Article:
16 July 2016
With a mixture of hope, tragedy, war and even a few laughs, Cargo forces audiences to tackle the subject of refugees and what happens when it hits close to home. The audience feels as though they have literally entered a cargo ship. Even the (tremendously uncomfortable) seats make everyone feel physically in the ship. As the show begins, confusion arises as the room goes pitch black and the big tank doors shut; no actors can enter. This is because the actors are already in the room waiting to begin their performance. David Mercatali’s directing is quite creative in this regard. He does an excellent job at letting the actors take the spotlight in a small room without it feeling overcrowded. The set design as well as the helicopter noises in the background are effective in submerging the audience into another world for the performance.
The play, written by Tess Berry-Hart, is fascinating but also unclear. It takes quite some time before spectators can understand what is going on and, even then, there is some room for interpretation. This is not the story of refugees as we know them today. This is a fictional world where England is being bombed by the United States who goes by another name. This is a world where Europe is building a fortress around its borders and won’t let anyone in or out. Some could see this as a dystopian depiction of current affairs, and many people chuckled as one of the actors said that England was no longer part of Europe. In any case, it is a story of refugees where the refugees are British or American. If the evening is too depressing or too sad, one cannot say that it doesn’t make you think. It forces the audience to realize that anyone could potentially need to flee their home when they have nothing left but hope for a better life. It is something many choose not to think of, but it is important to do so when the theatre sends such a strong message.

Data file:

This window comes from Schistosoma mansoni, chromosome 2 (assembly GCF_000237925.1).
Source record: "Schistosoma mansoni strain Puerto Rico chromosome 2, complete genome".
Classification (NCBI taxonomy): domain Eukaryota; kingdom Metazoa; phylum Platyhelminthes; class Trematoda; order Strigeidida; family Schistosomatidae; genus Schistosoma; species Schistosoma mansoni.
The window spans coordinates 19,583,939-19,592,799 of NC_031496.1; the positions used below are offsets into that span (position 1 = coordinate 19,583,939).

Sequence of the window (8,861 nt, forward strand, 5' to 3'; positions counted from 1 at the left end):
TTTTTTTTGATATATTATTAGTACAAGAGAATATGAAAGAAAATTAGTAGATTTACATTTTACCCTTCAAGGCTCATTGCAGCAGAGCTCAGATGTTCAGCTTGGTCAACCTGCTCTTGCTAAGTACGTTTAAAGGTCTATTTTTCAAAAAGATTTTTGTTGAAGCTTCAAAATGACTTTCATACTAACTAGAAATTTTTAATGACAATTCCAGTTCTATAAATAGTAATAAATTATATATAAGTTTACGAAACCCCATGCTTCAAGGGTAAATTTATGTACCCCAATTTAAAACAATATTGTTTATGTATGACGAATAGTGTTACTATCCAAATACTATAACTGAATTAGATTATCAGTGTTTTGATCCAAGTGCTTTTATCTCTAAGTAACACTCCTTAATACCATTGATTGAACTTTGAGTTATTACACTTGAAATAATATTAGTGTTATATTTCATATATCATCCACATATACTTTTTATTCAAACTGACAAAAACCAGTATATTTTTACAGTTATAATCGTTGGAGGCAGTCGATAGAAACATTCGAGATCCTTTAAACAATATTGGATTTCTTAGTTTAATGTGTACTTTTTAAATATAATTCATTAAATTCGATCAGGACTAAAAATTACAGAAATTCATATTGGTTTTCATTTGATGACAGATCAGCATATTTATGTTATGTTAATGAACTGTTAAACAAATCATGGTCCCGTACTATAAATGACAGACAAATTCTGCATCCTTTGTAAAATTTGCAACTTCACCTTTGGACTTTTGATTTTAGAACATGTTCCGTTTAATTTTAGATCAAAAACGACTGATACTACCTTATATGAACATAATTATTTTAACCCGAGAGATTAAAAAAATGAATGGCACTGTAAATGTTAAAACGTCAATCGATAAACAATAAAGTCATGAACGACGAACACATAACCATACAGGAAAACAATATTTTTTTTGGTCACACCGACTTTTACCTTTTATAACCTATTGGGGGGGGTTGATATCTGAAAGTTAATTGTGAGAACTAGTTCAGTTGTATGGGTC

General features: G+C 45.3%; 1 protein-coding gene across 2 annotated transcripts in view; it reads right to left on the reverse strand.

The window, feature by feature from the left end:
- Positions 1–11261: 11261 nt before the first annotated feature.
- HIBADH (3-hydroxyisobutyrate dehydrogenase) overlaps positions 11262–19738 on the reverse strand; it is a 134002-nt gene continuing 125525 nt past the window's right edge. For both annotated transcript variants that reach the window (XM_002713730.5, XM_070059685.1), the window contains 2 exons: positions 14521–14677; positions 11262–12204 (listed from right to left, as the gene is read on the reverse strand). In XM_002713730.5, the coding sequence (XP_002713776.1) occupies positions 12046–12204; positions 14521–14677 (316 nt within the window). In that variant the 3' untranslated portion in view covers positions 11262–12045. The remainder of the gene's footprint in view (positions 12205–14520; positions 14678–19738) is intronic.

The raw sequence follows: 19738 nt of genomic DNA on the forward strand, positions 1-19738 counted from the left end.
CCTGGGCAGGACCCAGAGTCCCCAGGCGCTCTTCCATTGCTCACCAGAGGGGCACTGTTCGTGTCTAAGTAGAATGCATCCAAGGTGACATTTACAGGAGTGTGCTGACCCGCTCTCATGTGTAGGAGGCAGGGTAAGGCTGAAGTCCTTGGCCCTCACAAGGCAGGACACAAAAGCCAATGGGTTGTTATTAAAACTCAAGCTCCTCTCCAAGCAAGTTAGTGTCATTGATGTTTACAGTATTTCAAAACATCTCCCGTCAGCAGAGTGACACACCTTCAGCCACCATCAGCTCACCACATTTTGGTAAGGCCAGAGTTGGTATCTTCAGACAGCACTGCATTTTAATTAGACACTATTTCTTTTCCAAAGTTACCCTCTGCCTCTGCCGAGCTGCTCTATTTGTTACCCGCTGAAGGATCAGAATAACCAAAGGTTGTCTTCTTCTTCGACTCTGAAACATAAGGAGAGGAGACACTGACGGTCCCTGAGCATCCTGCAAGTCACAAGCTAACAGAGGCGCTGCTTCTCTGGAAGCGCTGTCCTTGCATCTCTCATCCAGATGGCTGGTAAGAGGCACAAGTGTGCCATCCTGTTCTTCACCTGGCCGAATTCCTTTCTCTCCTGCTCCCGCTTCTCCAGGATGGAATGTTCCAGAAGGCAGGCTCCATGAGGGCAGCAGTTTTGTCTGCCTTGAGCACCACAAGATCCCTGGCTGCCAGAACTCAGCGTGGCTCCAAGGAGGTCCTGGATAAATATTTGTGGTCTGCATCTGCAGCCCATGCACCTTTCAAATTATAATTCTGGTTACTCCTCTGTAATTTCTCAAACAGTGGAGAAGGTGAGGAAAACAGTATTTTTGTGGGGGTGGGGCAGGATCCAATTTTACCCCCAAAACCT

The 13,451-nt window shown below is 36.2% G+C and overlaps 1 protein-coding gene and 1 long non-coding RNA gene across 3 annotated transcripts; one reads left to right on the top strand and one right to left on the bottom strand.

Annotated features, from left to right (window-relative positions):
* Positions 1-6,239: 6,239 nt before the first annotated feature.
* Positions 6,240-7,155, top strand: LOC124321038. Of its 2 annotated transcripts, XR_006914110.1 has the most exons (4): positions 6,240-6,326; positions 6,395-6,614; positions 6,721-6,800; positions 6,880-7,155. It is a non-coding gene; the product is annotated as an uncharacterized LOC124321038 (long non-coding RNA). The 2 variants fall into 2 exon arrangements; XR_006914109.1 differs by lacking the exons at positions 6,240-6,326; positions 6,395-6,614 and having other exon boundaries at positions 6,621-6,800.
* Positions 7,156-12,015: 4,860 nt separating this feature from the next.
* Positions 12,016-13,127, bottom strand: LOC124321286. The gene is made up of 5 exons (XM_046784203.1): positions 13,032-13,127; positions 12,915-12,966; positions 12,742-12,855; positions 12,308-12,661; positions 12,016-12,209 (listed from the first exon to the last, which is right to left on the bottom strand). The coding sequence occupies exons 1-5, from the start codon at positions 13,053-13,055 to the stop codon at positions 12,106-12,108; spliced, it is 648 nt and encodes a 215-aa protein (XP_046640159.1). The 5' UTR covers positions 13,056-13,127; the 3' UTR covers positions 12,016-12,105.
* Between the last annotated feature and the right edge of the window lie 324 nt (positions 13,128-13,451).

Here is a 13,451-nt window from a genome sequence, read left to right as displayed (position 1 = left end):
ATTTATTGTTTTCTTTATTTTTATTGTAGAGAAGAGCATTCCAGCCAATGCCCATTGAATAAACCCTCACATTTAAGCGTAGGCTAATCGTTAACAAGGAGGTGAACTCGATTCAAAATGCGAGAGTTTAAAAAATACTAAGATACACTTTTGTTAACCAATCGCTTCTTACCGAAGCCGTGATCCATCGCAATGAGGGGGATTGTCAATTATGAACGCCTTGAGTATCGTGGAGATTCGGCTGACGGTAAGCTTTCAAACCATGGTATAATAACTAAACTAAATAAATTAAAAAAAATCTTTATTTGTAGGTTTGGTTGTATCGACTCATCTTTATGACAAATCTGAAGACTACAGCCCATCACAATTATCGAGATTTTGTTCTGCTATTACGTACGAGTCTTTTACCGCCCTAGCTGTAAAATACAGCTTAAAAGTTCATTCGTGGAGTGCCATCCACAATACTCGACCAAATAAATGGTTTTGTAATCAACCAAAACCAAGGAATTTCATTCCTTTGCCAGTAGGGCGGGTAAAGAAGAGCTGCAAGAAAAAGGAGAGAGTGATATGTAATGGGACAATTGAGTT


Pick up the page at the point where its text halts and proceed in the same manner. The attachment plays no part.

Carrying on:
While the entire performance is strong, it is the acting that makes Cargo so emotionally gripping. This is Jack Gouldbourne’s professional debut as Iz, the young and naïve little brother who is escaping a crime he did not commit. It may be his first but it will not be his last. His performance is truly outstanding. With only 4 cast members, there is not one that outshines the other. Each portrays intriguing characters. Debbie Korley plays Sara, a traumatized woman who cannot remember much of the good days while Milly Thomas portrays Joey, Iz’s older sister, trying to be strong even though she has no idea what to expect once the ship docks in Calais. The mysterious American on board, played by John Schwab, presents an interesting character development. No one knows whom he or she can trust but everyone is terrified.
Cargo is able to voice its statement clearly by presenting dark themes in a dark room. Cargo at the Arcola Theatre is not to be missed.